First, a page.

Now let me put my fifty cents' worth into the mix (inflation, you know, and next thing we know it'll go up to a dollar).
Many moons ago I was a pitcher---a natural sidearmer who used the crossfire extensively, I was so in love with that delivery. I wasn't fast, but I could throw hard, and I had a natural curveball that had come attached to the sidearm delivery. I picked up a couple of other pitches---a palm ball which I used as a changeup, and a knuckle-curve which became my #2 pitch. I was doing all right with those pitches, and I could changeup on the knuckle-curve in particular---then, at age 16, because of my desire to know something about the slider which I had heard a lot about and had seen thrown in games, I got lucky and found a pitching coach who was one of the finest anyone could ever hope to work with. He was an active major-league pitcher, and when he saw where I was coming from and that I was willing to work at it, he took me in hand, worked with me and helped me all he could, which was immeasurable. From him I learned the ins and outs of strategic pitching, about expanding my repertoire, fielding my position, and when I stumbled on something and we both saw that it was working he helped me refine it. We worked together for almost four years, and I will always remember him. His name was Ed Lopat, and his specialty was beating the Cleveland Indians to an unrecognizable pulp.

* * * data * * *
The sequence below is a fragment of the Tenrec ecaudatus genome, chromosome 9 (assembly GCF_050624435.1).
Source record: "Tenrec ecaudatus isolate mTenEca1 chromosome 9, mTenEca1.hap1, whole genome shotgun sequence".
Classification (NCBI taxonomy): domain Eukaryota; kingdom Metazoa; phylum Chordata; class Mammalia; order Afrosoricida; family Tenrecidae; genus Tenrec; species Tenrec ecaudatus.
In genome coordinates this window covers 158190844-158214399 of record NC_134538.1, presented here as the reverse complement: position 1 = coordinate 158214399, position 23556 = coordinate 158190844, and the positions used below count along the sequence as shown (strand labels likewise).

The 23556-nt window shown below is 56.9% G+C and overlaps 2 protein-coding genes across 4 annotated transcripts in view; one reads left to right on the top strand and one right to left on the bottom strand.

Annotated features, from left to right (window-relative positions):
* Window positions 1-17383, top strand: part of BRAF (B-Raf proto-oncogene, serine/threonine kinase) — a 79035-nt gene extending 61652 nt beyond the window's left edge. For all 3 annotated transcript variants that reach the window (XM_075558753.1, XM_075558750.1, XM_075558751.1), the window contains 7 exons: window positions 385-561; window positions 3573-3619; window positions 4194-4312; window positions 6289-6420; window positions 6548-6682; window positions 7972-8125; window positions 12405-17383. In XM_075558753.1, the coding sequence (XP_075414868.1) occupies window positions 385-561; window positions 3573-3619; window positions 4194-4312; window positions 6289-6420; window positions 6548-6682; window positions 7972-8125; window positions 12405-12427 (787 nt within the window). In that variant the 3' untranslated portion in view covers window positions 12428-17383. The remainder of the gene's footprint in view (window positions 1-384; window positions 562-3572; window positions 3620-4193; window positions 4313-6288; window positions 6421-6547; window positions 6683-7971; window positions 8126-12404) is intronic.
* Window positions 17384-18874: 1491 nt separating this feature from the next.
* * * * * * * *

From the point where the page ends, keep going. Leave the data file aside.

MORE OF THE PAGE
Lopat firmly believed that every pitcher has a natural motion. Mine, as I said before, was sidearm, and he showed me how to take full advantage of it. By the way, with the sidearm delivery the elbow is on a level with the shoulder, neither higher nor lower. He was one of the greatest finesse pitchers in the game, and he shared its secrets with me, knowing that I would make good use of them. Smile Cool Baseball Pitcher
_________________
"Goddess of the Slider"
Back to top
View user's profile Send private message Send e-mail
Display posts from previous:   
Post new topic   Reply to topic    LetsTalkPitching.com Forum Index -> General Pitching Advice All times are GMT - 4 Hours
Goto page 1, 2, 3, 4  Next
Page 1 of 4

 
Jump to:  
You cannot post new topics in this forum
You cannot reply to topics in this forum
You cannot edit your posts in this forum
You cannot delete your posts in this forum
You cannot vote in polls in this forum

Related topics
 Topics   Replies   Author   Views   Last Post 
This topic is locked: you cannot edit posts or make replies. Announcement: Let's Talk Pitching Baseball Forum Rules 0 Steven Ellis 10143 Aug 28, 2005
Steven Ellis View latest post
No new posts When should youth pitchers start pitching competitively? 67 Steven Ellis 55737 Apr 18, 2014
Drake View latest post
No new posts Pitching Practice: Seperate or Part of Team Practice? 16 Bandit 20215 Sep 21, 2013
Zita Carno View latest post
No new posts pitching and other sports 18 ty's- dad 12505 Jul 24, 2013
13southcarolina View latest post
No new posts using legs while pitching 36 Grimes20 40958 Jun 15, 2013
Turn 22 View latest post